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Cut Off Their BlackBerrys? Feds Give It Thumbs Down

November 12, 2005|James S. Granelli | Times Staff Writer

Don't stand between bureaucrats and their BlackBerrys.

Eager to keep federal thumbs tapping, the Justice Department this week stepped into a long-running patent dispute that threatens to pull the popular and addictive BlackBerry hand-held e-mail device off the market.

The feds want to ensure that even if a judge stops BlackBerry sales and service, government workers won't get cut off.

"It is vital to be able to communicate in real time with private parties, including government contractors, through BlackBerry devices," the Justice Department said in a statement of interest filed Tuesday with the District Court in Richmond, Va.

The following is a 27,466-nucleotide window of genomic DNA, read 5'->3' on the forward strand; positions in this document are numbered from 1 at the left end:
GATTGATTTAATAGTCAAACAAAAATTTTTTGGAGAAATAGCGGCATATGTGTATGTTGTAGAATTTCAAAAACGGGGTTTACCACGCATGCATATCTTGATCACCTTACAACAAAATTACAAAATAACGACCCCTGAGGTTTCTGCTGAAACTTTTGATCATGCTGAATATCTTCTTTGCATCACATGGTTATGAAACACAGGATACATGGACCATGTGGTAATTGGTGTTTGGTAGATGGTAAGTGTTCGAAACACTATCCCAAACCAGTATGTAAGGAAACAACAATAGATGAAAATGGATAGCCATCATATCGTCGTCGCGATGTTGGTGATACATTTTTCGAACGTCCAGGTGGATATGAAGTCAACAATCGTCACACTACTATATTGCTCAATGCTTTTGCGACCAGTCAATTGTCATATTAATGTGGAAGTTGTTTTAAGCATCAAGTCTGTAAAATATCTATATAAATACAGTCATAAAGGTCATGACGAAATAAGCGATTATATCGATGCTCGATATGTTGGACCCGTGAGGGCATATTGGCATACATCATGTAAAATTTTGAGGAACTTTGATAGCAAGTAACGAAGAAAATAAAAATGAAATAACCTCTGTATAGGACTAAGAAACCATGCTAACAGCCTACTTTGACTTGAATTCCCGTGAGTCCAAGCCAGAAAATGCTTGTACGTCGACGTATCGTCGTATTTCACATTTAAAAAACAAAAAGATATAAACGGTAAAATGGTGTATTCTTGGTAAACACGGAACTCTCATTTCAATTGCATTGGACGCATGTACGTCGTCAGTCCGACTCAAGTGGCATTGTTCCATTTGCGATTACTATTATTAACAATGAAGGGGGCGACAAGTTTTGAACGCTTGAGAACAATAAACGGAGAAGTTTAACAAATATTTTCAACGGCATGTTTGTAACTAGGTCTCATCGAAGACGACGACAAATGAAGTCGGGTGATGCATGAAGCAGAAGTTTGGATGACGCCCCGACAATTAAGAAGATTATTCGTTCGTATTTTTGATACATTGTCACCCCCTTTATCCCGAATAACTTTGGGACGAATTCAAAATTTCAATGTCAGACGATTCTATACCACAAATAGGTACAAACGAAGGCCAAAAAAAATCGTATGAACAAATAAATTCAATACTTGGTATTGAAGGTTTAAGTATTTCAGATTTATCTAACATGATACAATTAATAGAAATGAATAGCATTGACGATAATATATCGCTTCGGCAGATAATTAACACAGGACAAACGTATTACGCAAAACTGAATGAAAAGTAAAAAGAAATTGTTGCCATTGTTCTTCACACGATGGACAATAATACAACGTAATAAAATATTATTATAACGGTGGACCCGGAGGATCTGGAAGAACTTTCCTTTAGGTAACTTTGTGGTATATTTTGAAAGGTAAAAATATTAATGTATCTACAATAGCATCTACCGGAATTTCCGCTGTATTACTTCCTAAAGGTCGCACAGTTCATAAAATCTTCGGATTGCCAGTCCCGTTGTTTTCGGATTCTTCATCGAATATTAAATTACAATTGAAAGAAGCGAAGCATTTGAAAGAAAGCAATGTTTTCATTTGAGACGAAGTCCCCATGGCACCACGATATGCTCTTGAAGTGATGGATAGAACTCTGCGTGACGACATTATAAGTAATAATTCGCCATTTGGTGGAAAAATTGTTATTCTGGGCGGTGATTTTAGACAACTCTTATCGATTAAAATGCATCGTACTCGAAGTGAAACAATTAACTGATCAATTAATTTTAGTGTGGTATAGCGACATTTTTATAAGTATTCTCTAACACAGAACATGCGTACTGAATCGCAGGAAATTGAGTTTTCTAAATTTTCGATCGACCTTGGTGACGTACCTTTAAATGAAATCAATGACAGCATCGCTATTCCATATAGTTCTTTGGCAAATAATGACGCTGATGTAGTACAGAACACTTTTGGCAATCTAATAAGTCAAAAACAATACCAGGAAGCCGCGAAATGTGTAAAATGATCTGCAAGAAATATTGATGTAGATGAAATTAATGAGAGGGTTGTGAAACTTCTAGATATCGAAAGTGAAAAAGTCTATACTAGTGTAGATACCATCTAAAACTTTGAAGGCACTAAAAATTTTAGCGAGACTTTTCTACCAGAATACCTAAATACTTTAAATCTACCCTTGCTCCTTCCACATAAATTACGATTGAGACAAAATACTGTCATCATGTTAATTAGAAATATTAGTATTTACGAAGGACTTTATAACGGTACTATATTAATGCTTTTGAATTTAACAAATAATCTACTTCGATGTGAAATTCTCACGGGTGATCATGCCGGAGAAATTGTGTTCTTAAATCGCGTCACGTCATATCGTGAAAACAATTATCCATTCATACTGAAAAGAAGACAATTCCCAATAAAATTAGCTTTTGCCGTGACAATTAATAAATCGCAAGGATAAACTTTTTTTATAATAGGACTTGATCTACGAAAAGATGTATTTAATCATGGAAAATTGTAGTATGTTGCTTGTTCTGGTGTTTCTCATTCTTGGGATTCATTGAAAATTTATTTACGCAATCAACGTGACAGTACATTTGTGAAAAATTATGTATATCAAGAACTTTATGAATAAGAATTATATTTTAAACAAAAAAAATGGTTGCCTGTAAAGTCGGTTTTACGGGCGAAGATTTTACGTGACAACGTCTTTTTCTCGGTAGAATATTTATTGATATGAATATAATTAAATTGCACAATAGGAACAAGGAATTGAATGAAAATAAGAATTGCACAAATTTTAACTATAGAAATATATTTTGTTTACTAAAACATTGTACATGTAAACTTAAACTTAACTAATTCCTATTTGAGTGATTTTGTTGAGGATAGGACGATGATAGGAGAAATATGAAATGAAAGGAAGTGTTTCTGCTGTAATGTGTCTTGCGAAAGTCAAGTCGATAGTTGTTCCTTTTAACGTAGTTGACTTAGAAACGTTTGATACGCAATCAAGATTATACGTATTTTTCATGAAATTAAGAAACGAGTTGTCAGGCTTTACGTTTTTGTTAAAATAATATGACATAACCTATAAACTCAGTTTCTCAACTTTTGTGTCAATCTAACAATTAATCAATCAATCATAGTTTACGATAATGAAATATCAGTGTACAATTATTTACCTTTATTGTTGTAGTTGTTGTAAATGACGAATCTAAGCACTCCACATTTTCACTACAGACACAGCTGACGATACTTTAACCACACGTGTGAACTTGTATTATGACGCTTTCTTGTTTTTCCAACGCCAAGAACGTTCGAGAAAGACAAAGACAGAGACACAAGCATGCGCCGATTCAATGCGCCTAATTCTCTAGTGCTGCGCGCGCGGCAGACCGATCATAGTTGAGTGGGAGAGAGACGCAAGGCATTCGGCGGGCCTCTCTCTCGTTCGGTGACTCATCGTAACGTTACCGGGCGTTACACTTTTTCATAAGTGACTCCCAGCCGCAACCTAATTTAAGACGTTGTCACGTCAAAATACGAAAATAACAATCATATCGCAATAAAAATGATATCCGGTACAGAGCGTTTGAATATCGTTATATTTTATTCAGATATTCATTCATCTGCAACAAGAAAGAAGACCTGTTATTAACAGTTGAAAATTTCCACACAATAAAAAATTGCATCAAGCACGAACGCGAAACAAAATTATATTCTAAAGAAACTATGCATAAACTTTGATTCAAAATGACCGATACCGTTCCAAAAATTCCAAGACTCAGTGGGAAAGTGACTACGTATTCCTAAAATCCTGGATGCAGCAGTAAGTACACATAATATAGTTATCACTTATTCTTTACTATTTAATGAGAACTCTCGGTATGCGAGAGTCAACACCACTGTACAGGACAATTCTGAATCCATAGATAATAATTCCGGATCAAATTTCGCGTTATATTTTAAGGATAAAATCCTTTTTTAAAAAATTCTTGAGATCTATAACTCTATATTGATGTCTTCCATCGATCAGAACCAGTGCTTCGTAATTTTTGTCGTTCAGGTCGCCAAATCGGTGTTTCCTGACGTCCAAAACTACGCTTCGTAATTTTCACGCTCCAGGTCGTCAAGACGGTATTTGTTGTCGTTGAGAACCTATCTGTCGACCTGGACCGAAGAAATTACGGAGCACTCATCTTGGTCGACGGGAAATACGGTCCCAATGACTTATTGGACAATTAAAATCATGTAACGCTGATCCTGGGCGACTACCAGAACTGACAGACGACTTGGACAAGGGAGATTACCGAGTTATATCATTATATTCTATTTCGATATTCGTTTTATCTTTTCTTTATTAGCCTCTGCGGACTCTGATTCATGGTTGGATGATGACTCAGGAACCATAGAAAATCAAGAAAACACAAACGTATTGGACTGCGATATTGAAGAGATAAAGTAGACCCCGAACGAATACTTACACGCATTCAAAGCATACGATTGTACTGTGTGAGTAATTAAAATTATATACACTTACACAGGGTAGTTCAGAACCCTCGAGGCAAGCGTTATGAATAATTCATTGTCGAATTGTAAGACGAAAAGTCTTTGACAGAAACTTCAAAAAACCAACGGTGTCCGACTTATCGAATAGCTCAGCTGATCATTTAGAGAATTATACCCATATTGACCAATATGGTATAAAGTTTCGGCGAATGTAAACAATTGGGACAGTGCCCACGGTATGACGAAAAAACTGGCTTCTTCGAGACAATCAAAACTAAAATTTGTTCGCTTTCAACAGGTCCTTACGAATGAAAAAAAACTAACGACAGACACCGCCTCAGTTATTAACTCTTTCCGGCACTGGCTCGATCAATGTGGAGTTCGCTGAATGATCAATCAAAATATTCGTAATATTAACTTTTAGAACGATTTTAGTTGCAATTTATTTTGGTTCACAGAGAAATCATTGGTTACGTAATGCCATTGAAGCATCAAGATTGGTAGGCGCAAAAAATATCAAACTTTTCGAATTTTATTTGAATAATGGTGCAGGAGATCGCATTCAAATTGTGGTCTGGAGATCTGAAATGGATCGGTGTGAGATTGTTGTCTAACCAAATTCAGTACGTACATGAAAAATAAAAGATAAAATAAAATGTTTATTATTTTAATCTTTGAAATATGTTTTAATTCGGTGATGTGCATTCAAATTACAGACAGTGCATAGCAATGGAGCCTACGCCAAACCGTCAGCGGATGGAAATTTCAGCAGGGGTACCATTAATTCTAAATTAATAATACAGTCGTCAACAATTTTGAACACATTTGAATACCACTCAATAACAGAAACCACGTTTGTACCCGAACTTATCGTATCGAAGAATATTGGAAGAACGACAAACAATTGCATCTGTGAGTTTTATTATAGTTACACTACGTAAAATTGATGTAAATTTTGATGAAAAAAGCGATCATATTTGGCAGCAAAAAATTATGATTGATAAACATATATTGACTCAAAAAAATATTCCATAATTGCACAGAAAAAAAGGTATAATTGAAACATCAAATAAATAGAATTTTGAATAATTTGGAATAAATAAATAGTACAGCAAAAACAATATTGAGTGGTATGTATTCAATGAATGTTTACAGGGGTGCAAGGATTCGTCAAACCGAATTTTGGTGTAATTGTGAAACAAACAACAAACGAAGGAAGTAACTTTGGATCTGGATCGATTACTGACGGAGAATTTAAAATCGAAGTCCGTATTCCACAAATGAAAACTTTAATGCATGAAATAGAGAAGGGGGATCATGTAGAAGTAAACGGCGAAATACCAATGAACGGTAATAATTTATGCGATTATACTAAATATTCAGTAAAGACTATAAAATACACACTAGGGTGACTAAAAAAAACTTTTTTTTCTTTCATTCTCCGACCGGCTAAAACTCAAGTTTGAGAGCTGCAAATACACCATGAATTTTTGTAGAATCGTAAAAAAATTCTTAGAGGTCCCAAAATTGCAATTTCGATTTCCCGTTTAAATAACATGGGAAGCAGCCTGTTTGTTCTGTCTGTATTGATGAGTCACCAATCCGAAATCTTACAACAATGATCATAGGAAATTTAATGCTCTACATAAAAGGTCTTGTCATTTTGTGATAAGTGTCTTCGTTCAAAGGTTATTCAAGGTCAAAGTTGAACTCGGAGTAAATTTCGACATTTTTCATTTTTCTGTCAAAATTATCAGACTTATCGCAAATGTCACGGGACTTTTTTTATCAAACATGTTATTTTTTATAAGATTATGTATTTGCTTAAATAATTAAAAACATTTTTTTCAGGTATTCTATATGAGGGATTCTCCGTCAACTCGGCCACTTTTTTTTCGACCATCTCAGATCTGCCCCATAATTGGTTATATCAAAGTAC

BlackBerry maker Research in Motion Ltd. lost a patent case brought by technology firm NTP Inc. and faces an injunction that would halt sales of new units and e-mail service to existing devices in the U.S.

Research in Motion was buoyed by the filing. As the Justice Department's filing states, it would be technically challenging to separate federal workers from other users. NTP, though, already has said that it wants to exempt all government workers -- federal, state and local -- from the injunction and that doing so would be relatively easy.

Government lawyers could not be reached Friday because of the Veterans Day holiday.

What, no BlackBerrys?

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